“Writing novels,” Percival Everett says, “is really an excuse to study something. I’m not so much interested in selling books as I am in the opportunity to study something. This is what I do; it allows me to discover and create a whole new world and a whole new voice.”
As the author of 20 novels, four collections of short stories, and two books of poetry, Everett speaks from experience. In 2002, he won the Hurston/Wright Legacy Award for his novel “Erasure,” and he gave a reading on his most recent novel, “So Much Blue,” at CC last year. Everett is additionally the recipient of the Academy Award from the American Academy of Arts and Letters, the Believer Book Award, and the 2006 PEN USA Center Award for Fiction.
A distinguished professor of English at the University of Southern California, Everett visited Colorado College during Block 4, teaching an Advanced Fiction Workshop, a class consisting of six students, all creative writing majors.
At USC, Everett teaches the undergraduate students fiction and a film course focusing on the American Western, while his graduate classes focus on literary theory. His research in American studies and critical theories of literature takes him across the country and world to give lectures.
“I loved Percival’s technique in teaching,” says Jade Frost ’17. “He gave us free range to write stories. The workshops never felt like workshops, but rather he made it a space where it was a conversation of constructive feedback, there was never pressure. Percival was truly invested in each of our stories and how we could enhance it.”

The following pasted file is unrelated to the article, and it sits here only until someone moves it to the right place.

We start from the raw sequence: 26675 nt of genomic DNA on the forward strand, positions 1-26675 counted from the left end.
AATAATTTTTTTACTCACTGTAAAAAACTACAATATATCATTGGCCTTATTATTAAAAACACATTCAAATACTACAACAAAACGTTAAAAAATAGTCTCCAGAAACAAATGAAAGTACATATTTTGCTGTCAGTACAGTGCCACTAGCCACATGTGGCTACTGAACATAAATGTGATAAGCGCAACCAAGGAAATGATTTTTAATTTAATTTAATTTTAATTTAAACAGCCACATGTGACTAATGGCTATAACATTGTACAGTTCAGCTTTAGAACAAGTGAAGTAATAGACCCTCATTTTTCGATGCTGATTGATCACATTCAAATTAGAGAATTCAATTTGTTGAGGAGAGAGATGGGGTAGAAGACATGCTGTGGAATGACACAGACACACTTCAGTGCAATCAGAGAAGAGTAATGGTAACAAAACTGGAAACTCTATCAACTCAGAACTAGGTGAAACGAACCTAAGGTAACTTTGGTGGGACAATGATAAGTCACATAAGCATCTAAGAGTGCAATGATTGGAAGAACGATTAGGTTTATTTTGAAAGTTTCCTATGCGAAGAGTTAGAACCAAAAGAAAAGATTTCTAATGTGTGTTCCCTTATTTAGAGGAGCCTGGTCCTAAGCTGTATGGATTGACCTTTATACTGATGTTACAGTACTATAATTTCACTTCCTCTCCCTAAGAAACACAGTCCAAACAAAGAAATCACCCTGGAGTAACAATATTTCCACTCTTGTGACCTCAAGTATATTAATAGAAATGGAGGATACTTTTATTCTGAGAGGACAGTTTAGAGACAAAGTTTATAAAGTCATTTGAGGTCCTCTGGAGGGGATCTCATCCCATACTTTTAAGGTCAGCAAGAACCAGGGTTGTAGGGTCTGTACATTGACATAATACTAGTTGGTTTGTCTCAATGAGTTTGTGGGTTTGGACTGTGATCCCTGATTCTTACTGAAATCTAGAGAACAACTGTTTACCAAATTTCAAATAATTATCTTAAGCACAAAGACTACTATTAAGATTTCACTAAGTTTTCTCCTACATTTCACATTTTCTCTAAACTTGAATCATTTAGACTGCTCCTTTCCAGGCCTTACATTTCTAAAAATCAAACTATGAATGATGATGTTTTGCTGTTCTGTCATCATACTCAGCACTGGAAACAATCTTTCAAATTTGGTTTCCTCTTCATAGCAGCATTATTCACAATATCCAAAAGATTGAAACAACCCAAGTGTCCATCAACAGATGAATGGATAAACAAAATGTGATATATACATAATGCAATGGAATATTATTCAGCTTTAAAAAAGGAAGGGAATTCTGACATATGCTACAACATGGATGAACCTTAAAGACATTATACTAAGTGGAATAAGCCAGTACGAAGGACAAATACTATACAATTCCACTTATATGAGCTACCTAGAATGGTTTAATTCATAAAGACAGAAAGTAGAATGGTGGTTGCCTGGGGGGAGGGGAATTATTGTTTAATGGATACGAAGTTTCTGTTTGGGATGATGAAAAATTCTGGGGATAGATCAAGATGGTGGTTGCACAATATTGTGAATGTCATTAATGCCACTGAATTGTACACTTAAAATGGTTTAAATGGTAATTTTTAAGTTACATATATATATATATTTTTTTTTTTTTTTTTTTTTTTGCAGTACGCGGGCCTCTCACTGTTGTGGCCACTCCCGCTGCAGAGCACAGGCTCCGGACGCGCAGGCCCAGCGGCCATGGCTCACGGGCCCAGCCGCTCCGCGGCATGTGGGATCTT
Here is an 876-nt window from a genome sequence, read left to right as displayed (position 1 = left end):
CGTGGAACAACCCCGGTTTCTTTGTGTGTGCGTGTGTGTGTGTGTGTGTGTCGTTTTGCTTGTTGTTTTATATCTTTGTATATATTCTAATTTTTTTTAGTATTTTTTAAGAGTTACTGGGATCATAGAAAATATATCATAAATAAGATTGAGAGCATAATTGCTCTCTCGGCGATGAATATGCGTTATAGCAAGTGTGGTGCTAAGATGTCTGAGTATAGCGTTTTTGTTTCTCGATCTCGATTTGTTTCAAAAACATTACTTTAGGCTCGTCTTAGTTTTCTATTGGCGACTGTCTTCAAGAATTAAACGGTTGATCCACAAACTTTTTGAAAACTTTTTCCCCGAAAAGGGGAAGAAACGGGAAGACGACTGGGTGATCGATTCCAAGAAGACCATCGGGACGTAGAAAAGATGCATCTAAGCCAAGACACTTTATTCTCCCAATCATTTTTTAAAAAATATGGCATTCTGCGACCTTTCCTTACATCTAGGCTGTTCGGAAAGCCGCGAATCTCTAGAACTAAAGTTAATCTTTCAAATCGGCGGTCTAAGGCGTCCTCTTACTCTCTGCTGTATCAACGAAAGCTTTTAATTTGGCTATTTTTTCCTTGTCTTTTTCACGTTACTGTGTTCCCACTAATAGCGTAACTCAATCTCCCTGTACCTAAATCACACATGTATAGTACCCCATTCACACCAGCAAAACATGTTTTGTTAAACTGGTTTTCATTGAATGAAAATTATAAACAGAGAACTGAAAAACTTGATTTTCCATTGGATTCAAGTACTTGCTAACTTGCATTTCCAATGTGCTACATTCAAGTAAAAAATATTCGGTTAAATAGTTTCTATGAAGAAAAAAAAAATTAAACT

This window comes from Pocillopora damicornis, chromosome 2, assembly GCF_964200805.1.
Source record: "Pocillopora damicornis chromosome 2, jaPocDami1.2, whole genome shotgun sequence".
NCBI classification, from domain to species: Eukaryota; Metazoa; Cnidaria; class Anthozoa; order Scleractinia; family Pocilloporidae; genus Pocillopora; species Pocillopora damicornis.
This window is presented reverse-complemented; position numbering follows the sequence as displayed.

Despite his prolific writing career, Everett’s undergraduate degree was in biochemistry and mathematical logic, and his graduate degree was in philosophy. It wasn’t until he attended Brown University for his master’s that Everett focused
on literary fiction, and it was at Brown that he published his first novel, “Glyph,” a parody of literary theory. When asked how literary theory became a specialty of his, he referred to studying with some of the very first semioticians — those who study signs and symbols and their use or interpretation — at Brown.
As a professor, Everett acknowledges the challenges of encouraging students to pursue their love of writing. “There are two conversations I can have with a student,” Everett says. “The easy one is ‘Don’t quit your day job; this isn’t for you.’ The other conversation is much more difficult because it is much more serious. If I say to someone, ‘Listen, you have talent and you should pursue this,’ I am recommending them to go into a field where very few people have success, and the monetary compensation for your labor is lower than other professions. You need to be really certain you love it to do it. You can’t go into it thinking ‘I’m going to be rich.’ But if you love it, then no one can stop you from doing it.”
Everett was very optimistic about the block he taught at CC, and says he would definitely return to teach again.
“I’m really excited about how eager the students are to create their work, and maybe that’s a function of the Block Plan,” he says. “Semesters can feel really long — 16 weeks. This seems to work.”